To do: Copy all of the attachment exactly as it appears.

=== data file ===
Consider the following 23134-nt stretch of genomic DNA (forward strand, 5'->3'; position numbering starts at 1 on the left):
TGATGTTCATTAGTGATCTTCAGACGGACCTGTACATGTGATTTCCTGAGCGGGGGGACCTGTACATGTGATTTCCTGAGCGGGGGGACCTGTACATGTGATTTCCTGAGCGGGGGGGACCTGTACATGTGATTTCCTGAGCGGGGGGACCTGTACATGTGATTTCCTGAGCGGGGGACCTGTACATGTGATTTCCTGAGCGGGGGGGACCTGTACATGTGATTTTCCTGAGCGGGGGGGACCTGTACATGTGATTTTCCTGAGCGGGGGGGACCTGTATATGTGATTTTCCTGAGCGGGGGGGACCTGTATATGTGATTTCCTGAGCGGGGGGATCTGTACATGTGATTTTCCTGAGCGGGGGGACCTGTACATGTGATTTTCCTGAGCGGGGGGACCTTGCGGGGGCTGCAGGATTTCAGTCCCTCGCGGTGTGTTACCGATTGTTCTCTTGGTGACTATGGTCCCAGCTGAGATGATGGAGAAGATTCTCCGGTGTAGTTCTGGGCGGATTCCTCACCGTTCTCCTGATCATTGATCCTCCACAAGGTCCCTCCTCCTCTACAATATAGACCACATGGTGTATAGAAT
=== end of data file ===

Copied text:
Consider the following 23134-nt stretch of genomic DNA (forward strand, 5'->3'; position numbering starts at 1 on the left):
TGATGTTCATTAGTGATCTTCAGACGGACCTGTACATGTGATTTCCTGAGCGGGGGGACCTGTACATGTGATTTCCTGAGCGGGGGGACCTGTACATGTGATTTCCTGAGCGGGGGGGACCTGTACATGTGATTTCCTGAGCGGGGGGACCTGTACATGTGATTTCCTGAGCGGGGGACCTGTACATGTGATTTCCTGAGCGGGGGGGACCTGTACATGTGATTTTCCTGAGCGGGGGGGACCTGTACATGTGATTTTCCTGAGCGGGGGGGACCTGTATATGTGATTTTCCTGAGCGGGGGGGACCTGTATATGTGATTTCCTGAGCGGGGGGATCTGTACATGTGATTTTCCTGAGCGGGGGGACCTGTACATGTGATTTTCCTGAGCGGGGGGACCTTGCGGGGGCTGCAGGATTTCAGTCCCTCGCGGTGTGTTACCGATTGTTCTCTTGGTGACTATGGTCCCAGCTGAGATGATGGAGAAGATTCTCCGGTGTAGTTCTGGGCGGATTCCTCACCGTTCTCCTGATCATTGATCCTCCACAAGGTCCCTCCTCCTCTACAATATAGACCACATGGTGTATAGAAT